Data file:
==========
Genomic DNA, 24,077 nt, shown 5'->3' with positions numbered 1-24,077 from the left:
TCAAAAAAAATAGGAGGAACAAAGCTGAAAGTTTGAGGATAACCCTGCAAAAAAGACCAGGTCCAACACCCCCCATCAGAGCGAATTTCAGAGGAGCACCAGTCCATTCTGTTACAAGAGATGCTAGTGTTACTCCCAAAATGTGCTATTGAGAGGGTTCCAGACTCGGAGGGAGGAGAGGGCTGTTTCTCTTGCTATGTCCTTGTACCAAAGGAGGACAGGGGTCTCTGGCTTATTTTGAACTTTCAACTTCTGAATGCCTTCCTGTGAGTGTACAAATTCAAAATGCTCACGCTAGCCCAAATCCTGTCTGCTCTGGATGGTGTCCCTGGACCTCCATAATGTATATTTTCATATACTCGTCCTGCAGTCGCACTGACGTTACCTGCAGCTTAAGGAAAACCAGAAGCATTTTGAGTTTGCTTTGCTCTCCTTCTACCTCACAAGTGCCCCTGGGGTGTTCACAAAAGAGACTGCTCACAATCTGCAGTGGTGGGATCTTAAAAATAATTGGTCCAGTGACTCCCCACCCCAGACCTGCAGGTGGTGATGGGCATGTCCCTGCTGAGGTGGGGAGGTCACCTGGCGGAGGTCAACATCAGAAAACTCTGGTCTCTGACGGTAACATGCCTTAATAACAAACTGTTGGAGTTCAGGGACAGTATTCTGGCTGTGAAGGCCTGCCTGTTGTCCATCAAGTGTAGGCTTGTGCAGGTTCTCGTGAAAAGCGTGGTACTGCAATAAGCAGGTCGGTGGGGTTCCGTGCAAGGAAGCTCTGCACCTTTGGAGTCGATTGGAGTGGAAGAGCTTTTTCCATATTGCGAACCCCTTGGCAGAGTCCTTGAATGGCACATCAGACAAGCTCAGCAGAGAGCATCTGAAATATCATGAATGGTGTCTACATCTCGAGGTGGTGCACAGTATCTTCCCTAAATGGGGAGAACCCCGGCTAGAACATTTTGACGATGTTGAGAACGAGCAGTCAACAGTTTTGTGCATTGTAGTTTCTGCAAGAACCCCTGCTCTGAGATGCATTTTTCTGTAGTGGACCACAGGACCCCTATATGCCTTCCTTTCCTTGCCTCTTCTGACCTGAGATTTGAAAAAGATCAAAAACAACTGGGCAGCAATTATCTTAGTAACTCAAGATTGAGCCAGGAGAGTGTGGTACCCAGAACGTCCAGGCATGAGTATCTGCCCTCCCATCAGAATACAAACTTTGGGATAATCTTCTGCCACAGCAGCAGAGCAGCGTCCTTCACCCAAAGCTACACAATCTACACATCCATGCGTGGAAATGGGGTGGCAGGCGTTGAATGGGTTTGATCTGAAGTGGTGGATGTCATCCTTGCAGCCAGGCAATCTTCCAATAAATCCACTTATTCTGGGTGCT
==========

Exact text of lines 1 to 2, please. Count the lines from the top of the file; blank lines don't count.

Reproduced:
Genomic DNA, 24,077 nt, shown 5'->3' with positions numbered 1-24,077 from the left:
TCAAAAAAAATAGGAGGAACAAAGCTGAAAGTTTGAGGATAACCCTGCAAAAAAGACCAGGTCCAACACCCCCCATCAGAGCGAATTTCAGAGGAGCACCAGTCCATTCTGTTACAAGAGATGCTAGTGTTACTCCCAAAATGTGCTATTGAGAGGGTTCCAGACTCGGAGGGAGGAGAGGGCTGTTTCTCTTGCTATGTCCTTGTACCAAAGGAGGACAGGGGTCTCTGGCTTATTTTGAACTTTCAACTTCTGAATGCCTTCCTGTGAGTGTACAAATTCAAAATGCTCACGCTAGCCCAAATCCTGTCTGCTCTGGATGGTGTCCCTGGACCTCCATAATGTATATTTTCATATACTCGTCCTGCAGTCGCACTGACGTTACCTGCAGCTTAAGGAAAACCAGAAGCATTTTGAGTTTGCTTTGCTCTCCTTCTACCTCACAAGTGCCCCTGGGGTGTTCACAAAAGAGACTGCTCACAATCTGCAGTGGTGGGATCTTAAAAATAATTGGTCCAGTGACTCCCCACCCCAGACCTGCAGGTGGTGATGGGCATGTCCCTGCTGAGGTGGGGAGGTCACCTGGCGGAGGTCAACATCAGAAAACTCTGGTCTCTGACGGTAACATGCCTTAATAACAAACTGTTGGAGTTCAGGGACAGTATTCTGGCTGTGAAGGCCTGCCTGTTGTCCATCAAGTGTAGGCTTGTGCAGGTTCTCGTGAAAAGCGTGGTACTGCAATAAGCAGGTCGGTGGGGTTCCGTGCAAGGAAGCTCTGCACCTTTGGAGTCGATTGGAGTGGAAGAGCTTTTTCCATATTGCGAACCCCTTGGCAGAGTCCTTGAATGGCACATCAGACAAGCTCAGCAGAGAGCATCTGAAATATCATGAATGGTGTCTACATCTCGAGGTGGTGCACAGTATCTTCCCTAAATGGGGAGAACCCCGGCTAGAACATTTTGACGATGTTGAGAACGAGCAGTCAACAGTTTTGTGCATTGTAGTTTCTGCAAGAACCCCTGCTCTGAGATGCATTTTTCTGTAGTGGACCACAGGACCCCTATATGCCTTCCTTTCCTTGCCTCTTCTGACCTGAGATTTGAAAAAGATCAAAAACAACTGGGCAGCAATTATCTTAGTAACTCAAGATTGAGCCAGGAGAGTGTGGTACCCAGAACGTCCAGGCATGAGTATCTGCCCTCCCATCAGAATACAAACTTTGGGATAATCTTCTGCCACAGCAGCAGAGCAGCGTCCTTCACCCAAAGCTACACAATCTACACATCCATGCGTGGAAATGGGGTGGCAGGCGTTGAATGGGTTTGATCTGAAGTGGTGGATGTCATCCTTGCAGCCAGGCAATCTTCCAATAAATCCACTTATTCTGGGTGCT